Mike Shenk’s Wall Street Journal contest crossword, “Film Editing” — Conrad’s writeup.
This week we’re looking for a word related to movies. There were four long two-word theme entries and I eventually realized that the central entry was also thematic:
- [18a:Victim of overfishing]: ATLANTICCOD
- [23a: Nursery woe]: DIAPERRASH
- [39a: Nickname of 1860s con artist Eliza Wallace]: BIGMARY
- [53a: Pâté base]: GOOSELIVER
- [60a: Bitcoin, e.g.]: DIGITALCASH
54d (OSCAR) was also thematic, clued as “Award given to 94 Best Pictures so far.” I have to say: this is an odd puzzle by Mike. I normally find Mike’s metas to be highly consistent: I have an easier time getting on his wavelength than any other constructor. I guess I’ve been spoiled by his Shenkian precision. There were movie references throughout the grid which distracted me (and had no bearing on the solution). That included eight (!) clues that followed a ‘<person> of “<movie name>”‘ format (Christina of “Sleepy Hollow”, Witherspoon of “Walk the Line”, etc., etc.). They had to be thematic, right? Well, they weren’t.
I bumped around the grid for while and found the right rabbit hole: RASH became the 2005 Best Picture winner CRASH with an added “C.” Then I spotted CASH, which… also became CRASH with an added “R.” I actually wrote “CRASH??” in my notes. So I abandoned that rabbit hole. I noticed that GOOSELIVER had two best picture nominee references: GOOSE (a character in Top Gun: Maverick) and the center letters SELIV anagrammed to ELVIS (the title referenced editing). Both movies are nominated for best picture this year. All dead rabbit holes.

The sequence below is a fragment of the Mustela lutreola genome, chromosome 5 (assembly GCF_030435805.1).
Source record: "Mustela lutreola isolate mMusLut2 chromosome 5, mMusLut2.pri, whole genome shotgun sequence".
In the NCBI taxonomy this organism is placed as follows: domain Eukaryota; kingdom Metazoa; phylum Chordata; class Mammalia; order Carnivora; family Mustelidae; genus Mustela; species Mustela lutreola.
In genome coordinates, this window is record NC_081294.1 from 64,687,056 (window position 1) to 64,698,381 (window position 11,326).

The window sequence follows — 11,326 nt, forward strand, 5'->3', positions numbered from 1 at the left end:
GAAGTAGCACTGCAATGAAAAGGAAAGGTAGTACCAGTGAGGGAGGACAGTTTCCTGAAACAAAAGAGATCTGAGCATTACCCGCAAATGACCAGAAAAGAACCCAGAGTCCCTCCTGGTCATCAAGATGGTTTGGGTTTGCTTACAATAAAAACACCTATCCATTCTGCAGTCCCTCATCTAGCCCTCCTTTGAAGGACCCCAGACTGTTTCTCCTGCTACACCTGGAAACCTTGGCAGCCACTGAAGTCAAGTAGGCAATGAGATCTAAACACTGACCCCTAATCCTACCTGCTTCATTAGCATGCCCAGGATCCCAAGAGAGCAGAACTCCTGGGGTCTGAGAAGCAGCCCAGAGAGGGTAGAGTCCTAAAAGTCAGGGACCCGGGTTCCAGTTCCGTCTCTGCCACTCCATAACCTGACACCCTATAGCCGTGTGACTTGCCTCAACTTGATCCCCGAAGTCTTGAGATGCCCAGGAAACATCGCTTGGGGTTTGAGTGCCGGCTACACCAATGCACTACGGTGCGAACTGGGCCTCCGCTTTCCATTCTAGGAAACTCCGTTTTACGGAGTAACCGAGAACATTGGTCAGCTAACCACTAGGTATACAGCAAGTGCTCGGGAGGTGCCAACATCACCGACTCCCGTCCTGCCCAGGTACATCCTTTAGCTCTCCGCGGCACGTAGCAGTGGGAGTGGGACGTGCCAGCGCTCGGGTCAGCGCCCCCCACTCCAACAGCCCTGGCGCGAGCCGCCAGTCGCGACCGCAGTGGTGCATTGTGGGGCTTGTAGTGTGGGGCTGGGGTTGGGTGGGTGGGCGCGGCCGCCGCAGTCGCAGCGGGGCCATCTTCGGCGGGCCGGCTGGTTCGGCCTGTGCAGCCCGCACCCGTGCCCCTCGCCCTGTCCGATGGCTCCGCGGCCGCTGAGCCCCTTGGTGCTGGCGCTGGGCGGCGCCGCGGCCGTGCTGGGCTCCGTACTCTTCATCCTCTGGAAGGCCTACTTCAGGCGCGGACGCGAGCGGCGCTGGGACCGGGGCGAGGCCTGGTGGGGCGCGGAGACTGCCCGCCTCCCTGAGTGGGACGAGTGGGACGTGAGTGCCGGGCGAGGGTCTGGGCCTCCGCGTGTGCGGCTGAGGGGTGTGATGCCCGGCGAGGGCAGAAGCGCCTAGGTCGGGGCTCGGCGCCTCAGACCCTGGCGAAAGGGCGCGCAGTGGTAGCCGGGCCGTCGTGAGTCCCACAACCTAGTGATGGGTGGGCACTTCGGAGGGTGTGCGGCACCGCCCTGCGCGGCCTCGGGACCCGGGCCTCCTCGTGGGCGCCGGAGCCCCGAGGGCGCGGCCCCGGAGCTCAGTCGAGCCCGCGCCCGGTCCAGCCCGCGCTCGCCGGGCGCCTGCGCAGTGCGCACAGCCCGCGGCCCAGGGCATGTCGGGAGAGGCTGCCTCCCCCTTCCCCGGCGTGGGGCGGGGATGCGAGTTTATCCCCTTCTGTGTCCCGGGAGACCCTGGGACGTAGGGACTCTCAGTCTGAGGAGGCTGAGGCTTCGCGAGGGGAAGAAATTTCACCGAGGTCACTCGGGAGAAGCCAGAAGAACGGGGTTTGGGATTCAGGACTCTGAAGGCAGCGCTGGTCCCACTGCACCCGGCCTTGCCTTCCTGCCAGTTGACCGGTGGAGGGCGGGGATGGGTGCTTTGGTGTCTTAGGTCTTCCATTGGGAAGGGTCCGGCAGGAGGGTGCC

I studied a list of Best Picture winners, spotted “Oliver!”, and realized I already had the right idea: take the 2nd word of each theme entry and add a letter to form the name of a best picture winner:
- COD -> COD(A)
- RASH -> (C)RASH
- MARY -> MAR(T)Y
- LIVER -> (O)LIVER
- CASH -> C(R)ASH
The extra letters form ACTOR, our contest solution. I’m curious why Mike used CRASH twice. He was working in an admittedly tight space: there are only so many best picture winners with short titles that become words once a letter is removed. There are a handful: ROCKY and WINGS come to mind. Mike needed a “C” or an “R” to make this one work without reusing CRASH. ARGO was available for the “R”, becoming “AGO” once it was dropped. Mike referenced Argo in the clue for BEN (‘Affleck of “Argo”‘) and that clue could have been easily rewritten. I’d love to get everyone’s thoughts on this one: are there unwritten rules in meta construction? Seems like a squishy subject, but this one threw me off. But hey: I solved it, and my answer was a 100%-er. So I can’t complain. Solvers: please share your thoughts.